"Wherefore, brother, art thou weeping, Merry birch enrobed in silver, Silver-leaved and silver-tasselled? Art thou shedding tears of sorrow, Since thou art not led to battle, Not enforced to war with wizards? Wisely does the birch make answer: "This the language of the many, Others speak as thou, unjustly, That I only live in pleasure, That my silver leaves and tassels Only whisper my rejoicings; That I have no cares, no sorrows, That I have no hours unhappy, Knowing neither pain nor trouble. I am weeping for my smallness, Am lamenting for my weakness, Have no sympathy, no pity, Stand here motionless for ages, Stand alone in fen and forest, In these woodlands vast and joyless. Others hope for coming summers, For the beauties of the spring-time; I, alas! a helpless birch-tree, Dread the changing of the seasons, I must give my bark to, others, Lose my leaves and silken tassels. Men come the Suomi children, Peel my bark and drink my life-blood: Wicked shepherds in the summer, Come and steal my belt of silver, Of my bark make berry-baskets, Dishes make, and cups for drinking. Oftentimes the Northland maidens Cut my tender limbs for birch-brooms,' Bind my twigs and silver tassels Into brooms to sweep their cabins; Often have the Northland heroes Chopped me into chips for burning; Three times in the summer season, In the pleasant days of spring-time, Foresters have ground their axes On my silver trunk and branches, Robbed me of my life for ages; This my spring-time joy and pleasure, This my happiness in summer, And my winter days no better! When I think of former troubles, Sorrow settles on my visage, And my face grows white with anguish; Often do the winds of winter And the hoar-frost bring me sadness, Blast my tender leaves and tassels, Bear my foliage to others, Rob me of my silver raiment, Leave me naked on the mountain, Lone, and helpless, and disheartened!" Spake the good, old Wainamoinen: "Weep no longer, sacred birch-tree, Mourn no more, my friend and brother, Thou shalt have a better fortune; I will turn thy grief to joyance, Make thee laugh and sing with gladness." Then the ancient Wainamoinen Made a harp from sacred birch-wood, Fashioned in the days of summer, Beautiful the harp of magic, By the master's hand created On the fog-point in the Big-Sea, On the island forest-covered, Fashioned from the birch the archings, And the frame-work from the aspen. These the words of the magician: "All the archings are completed, And the frame is fitly finished; Whence the hooks and pins for tuning, That the harp may sing in concord?" Near the way-side grew an oak-tree, Skyward grew with equal branches, On each twig an acorn growing, Golden balls upon each acorn, On each ball a singing cuckoo. As each cuckoo's call resounded, Five the notes of song that issued From the songster's throat of joyance; From each throat came liquid music, Gold and silver for the master, Flowing to the hills and hillocks, To the silvery vales and mountains; Thence he took the merry harp-pins, That the harp might play in concord. Spake again wise Wainamoinen: "I the pins have well completed, Still the harp is yet unfinished; Now I need five strings for playing, Where shall I procure the harp-strings?" Then the ancient bard and minstrel Journeyed through the fen and forest. On a hillock sat a maiden, Sat a virgin of the valley; And the maiden was not weeping, Joyful was the sylvan daughter, Singing with the woodland songsters, That the eventide might hasten, In the hope that her beloved Would the sooner sit beside her. Wainamoinen, old and trusted, Hastened, tripping to the virgin, Asked her for her golden ringleta, These the words of the magician. "Give me, maiden, of thy tresses, Give to me thy golden ringlets; I will weave them into harp-strings, To the joy of Wainamoinen, To the pleasure of his people." Thereupon the forest-maiden Gave the singer of her tresses, Gave him of her golden ringlets, And of these he made the harp-strings. Sources of eternal pleasure To the people of Wainola. Thus the sacred harp is finished, And the minstrel, Wainamoinen, Sits upon the rock of joyance, Takes the harp within his fingers, Turns the arch up, looking skyward; With his knee the arch supporting, Sets the strings in tuneful order, Runs his fingers o'er the harp-strings, And the notes of pleasure follow. Straightway ancient Wainamoinen, The eternal wisdom-singer, Plays upon his harp of birch-wood. Far away is heard the music, Wide the harp of joy re-echoes; Mountains dance and valleys listen, Flinty rocks are tom asunder, Stones are hurled upon the waters, Pebbles swim upon the Big-Sea, Pines and lindens laugh with pleasure, Alders skip about the heather, And the aspen sways in concord. All the daughters of Wainola Straightway leave their shining needles, Hasten forward like the current, Speed along like rapid rivers, That they may enjoy and wonder. Laugh the younger men and maidens, Happy-hearted are the matrons Flying swift to bear the playing, To enjoy the common pleasure, Hear the harp of Wainamoinen. Aged men and bearded seniors, Gray-haired mothers with their daughters Stop in wonderment and listen. Creeps the babe in full enjoyment As he hears the magic singing, Hears the harp of Wainamoinen. All of Northland stops in wonder, Speaks in unison these measures: "Never have we heard such playing, Never heard such strains of music, Never since the earth was fashioned, As the songs of this magician, This sweet singer, Wainamoinen!" Far and wide the sweet tones echo, Ring throughout the seven hamlets, O'er the seven islands echo; Every creature of the Northland Hastens forth to look and listen, Listen to the songs of gladness, To the harp of Wainamoinen. All the beasts that haunt the woodlands Fall upon their knees and wonder At the playing of the minstrel, At his miracles of concord. All the songsters of the forests Perch upon the trembling branches, Singing to the wondrous playing Of the harp of Wainamoinen. All the dwellers of the waters Leave their beds, and eaves, and grottoes, Swim against the shore and listen To the playing of the minstrel, To the harp of Wainamoinen. All the little things in nature, Rise from earth, and fall from ether, Come and listen to the music, To the notes of the enchanter, To the songs of the magician, To the harp of Wainamoinen. Plays the singer of the Northland, Plays in miracles of sweetness, Plays one day, and then a second, Plays the third from morn till even; Plays within the halls and cabins, In the dwellings of his people, Till the floors and ceilings echo, Till resound the roofs of pine-wood, Till the windows speak and tremble, Till the portals echo joyance, And the hearth-stones sing in pleasure. As he journeys through the forest, As he wanders through the woodlands, Pine and sorb-tree bid him welcome, Birch and willow bend obeisance, Beech and aspen bow submission; And the linden waves her branches To the measure of his playing, To the notes of the magician. As the minstrel plays and wanders, Sings upon the mead and heather, Glen and hill his songs re-echo, Ferns and flowers laugh in pleasure, And the shrubs attune their voices To the music of the harp-strings, To the songs of Wainamoinen.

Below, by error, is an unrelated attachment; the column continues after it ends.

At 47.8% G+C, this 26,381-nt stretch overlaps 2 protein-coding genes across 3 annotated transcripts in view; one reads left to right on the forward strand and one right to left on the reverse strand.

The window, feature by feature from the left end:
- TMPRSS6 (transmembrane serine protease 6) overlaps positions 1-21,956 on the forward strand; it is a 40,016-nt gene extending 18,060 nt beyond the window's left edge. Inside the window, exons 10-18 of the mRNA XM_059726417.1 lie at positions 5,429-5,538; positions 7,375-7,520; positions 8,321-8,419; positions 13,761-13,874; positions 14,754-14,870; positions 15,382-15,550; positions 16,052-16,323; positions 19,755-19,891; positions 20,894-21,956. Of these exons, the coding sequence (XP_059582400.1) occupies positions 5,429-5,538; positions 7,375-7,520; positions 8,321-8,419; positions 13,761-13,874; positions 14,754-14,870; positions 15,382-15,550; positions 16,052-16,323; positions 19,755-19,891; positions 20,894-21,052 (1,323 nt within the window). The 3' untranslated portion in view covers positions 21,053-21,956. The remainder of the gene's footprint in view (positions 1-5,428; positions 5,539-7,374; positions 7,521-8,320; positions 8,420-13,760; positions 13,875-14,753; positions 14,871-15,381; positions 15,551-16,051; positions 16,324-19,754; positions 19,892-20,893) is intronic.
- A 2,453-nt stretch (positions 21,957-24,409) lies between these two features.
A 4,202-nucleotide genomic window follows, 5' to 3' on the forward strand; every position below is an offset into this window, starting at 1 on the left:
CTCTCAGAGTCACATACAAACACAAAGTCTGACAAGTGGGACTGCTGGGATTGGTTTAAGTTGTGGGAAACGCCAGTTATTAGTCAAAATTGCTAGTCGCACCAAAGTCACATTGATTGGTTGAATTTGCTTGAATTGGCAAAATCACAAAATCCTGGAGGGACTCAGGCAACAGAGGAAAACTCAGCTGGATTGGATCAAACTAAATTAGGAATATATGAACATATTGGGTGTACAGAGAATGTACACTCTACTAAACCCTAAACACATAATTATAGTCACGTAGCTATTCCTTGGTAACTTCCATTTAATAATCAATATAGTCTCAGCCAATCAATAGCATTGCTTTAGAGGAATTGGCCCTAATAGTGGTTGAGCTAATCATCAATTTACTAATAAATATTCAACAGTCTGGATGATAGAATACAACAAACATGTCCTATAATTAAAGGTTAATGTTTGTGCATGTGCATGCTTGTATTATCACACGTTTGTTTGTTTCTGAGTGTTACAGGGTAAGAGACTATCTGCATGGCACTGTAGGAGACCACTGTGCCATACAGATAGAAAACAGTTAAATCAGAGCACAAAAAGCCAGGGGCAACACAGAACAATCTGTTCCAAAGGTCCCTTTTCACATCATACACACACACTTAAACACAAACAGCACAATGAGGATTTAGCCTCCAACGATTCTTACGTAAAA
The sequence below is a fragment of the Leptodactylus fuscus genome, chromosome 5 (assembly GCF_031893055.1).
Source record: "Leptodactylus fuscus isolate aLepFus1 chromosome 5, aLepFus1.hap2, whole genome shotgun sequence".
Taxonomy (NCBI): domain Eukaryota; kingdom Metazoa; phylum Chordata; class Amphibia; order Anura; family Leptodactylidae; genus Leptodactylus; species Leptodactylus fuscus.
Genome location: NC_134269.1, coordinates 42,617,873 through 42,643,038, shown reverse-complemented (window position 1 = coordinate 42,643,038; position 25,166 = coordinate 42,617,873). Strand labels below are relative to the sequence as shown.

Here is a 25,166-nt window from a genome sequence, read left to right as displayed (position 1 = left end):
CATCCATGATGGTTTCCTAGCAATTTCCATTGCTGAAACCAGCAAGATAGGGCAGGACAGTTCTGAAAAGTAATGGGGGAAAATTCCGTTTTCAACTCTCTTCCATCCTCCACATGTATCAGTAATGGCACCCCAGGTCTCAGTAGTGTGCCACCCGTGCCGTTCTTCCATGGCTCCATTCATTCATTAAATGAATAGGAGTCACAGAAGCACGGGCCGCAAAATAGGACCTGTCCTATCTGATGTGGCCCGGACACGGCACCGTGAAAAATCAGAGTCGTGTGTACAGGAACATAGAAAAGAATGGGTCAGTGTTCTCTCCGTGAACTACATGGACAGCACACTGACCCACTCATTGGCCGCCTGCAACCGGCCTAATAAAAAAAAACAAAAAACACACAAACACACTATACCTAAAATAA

my sister